Adaptation and resilience have historically been neglected both in terms of investment and discussion. At COP26, developed countries agreed to at least double finance for adaptation from 2019 levels by 2025, equating to roughly $40bn. This represents a step in the right direction but more work is needed at COP27 to determine how this finance can be best-used and directed.
COP27 has seen the release of the Adaptation Agenda, which outlines 30 Adaptation Outcomes to enhance resilience for 4 billion people living in the most climate vulnerable communities by 2030. This includes specific areas to invest money to support adaptation.
Watch our previous webinar on financing adaptation and resilience, presented by IPCC Lead Author David Viner to find out more about the issue.
Loss and damage
Loss and damage has been at the forefront of the discussions at COP27, with countries bearing the brunt of climate change impacts arguing for a specific financial mechanism: a loss and damage fund. This fund would support poorer countries to recover from climate-related disasters with the finance provided by countries which have contributed the most to emissions leading to climate change.
Discussions on loss and damage are likely to dominate COP27 over the next two weeks. Research has shown that the top 20 worst-affected countries, such as Pakistan which has been hit by devastating floods, contribute less than half a tonne of CO2 per person - against the US and Canada's 14 tonnes, Australia's 15 tonnes, and Saudi Arabia's 18 tonnes per person. Until this disparity is acknowledged through tangible action and investment, it is unlikely that negotiations will get very far.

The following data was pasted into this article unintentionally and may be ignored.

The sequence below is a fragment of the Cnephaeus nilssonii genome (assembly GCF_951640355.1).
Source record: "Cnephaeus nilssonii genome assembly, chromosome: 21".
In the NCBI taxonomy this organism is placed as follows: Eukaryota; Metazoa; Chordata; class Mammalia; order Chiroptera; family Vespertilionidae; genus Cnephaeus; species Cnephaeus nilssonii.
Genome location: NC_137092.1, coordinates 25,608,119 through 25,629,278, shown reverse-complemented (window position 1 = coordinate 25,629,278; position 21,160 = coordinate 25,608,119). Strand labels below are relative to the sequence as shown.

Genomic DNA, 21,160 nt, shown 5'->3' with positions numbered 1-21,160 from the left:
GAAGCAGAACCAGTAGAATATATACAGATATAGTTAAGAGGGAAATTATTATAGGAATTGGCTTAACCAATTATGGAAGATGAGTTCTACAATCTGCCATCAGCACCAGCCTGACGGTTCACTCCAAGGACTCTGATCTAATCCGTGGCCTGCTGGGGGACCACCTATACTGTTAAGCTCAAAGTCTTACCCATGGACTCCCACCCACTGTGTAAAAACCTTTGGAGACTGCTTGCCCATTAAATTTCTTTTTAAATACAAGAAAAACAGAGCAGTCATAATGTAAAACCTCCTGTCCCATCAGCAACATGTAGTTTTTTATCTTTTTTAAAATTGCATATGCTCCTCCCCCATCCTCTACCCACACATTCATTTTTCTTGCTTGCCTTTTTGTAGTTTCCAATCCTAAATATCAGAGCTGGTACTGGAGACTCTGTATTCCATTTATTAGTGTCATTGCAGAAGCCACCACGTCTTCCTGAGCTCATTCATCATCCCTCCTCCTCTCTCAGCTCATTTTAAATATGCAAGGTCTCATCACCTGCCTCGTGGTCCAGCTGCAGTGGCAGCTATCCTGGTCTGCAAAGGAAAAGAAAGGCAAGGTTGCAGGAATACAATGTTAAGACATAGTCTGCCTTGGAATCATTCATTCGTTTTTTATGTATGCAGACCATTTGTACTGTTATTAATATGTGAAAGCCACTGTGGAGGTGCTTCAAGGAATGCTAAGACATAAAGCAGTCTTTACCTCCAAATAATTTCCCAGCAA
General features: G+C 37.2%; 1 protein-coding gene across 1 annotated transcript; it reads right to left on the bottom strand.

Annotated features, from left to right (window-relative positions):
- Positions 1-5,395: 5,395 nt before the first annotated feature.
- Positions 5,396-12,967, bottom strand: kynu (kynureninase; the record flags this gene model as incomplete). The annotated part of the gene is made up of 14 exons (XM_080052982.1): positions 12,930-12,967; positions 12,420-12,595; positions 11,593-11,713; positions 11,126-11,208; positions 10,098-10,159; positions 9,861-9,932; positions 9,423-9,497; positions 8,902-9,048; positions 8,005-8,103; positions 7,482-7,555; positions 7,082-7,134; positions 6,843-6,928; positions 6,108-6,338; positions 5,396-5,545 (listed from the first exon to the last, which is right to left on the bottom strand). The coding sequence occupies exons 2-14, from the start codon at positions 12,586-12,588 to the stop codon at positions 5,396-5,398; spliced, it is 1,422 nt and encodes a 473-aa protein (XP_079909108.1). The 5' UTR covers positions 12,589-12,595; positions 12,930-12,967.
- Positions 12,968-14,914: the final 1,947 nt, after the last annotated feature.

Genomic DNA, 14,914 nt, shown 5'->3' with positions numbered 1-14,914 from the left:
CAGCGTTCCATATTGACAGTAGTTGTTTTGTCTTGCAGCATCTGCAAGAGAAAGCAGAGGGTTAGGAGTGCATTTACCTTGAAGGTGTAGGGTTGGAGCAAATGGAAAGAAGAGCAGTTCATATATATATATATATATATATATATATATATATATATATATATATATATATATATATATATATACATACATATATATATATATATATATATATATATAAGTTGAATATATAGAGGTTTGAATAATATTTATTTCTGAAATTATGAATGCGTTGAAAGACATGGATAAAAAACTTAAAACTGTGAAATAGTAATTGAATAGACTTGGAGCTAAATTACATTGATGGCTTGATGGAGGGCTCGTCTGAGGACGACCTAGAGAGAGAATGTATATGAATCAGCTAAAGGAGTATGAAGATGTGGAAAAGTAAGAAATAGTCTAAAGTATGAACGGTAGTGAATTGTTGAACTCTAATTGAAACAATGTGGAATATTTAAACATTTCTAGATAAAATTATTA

At COP27 China's climate envoy stated that it would be willing to support a mechanism for compensating developing nations for loss and damage, but it was later declared that this would not involve direct payment. The UK also committed to allow debt referrals where countries are hit by disaster but did not promise direct payment. The loss and damage issue therefore remains high on the agenda.
Uniting the world of finance and economics with the complex natural systems linked to climate change requires widespread adoption of science-based targets and greater harmonisation of multiple sustainability ambitions to provide markets with the certainty needed to drive forward green investments. Last year, the IES published its Manifesto for Transformative Change, which outlines 54 recommendations for global climate action, as well as the analysis and evidence to support them. This includes 5 key recommendations for how finance can be utilised for climate action.
Over the course of COP27 we will be producing a number of outputs aligned with the Presidency-themed days and championing the role of science and evidence-led action. This article was prepared for the Finance Day of COP27. After COP we will reflect on the progress made and the key outcomes from the conference.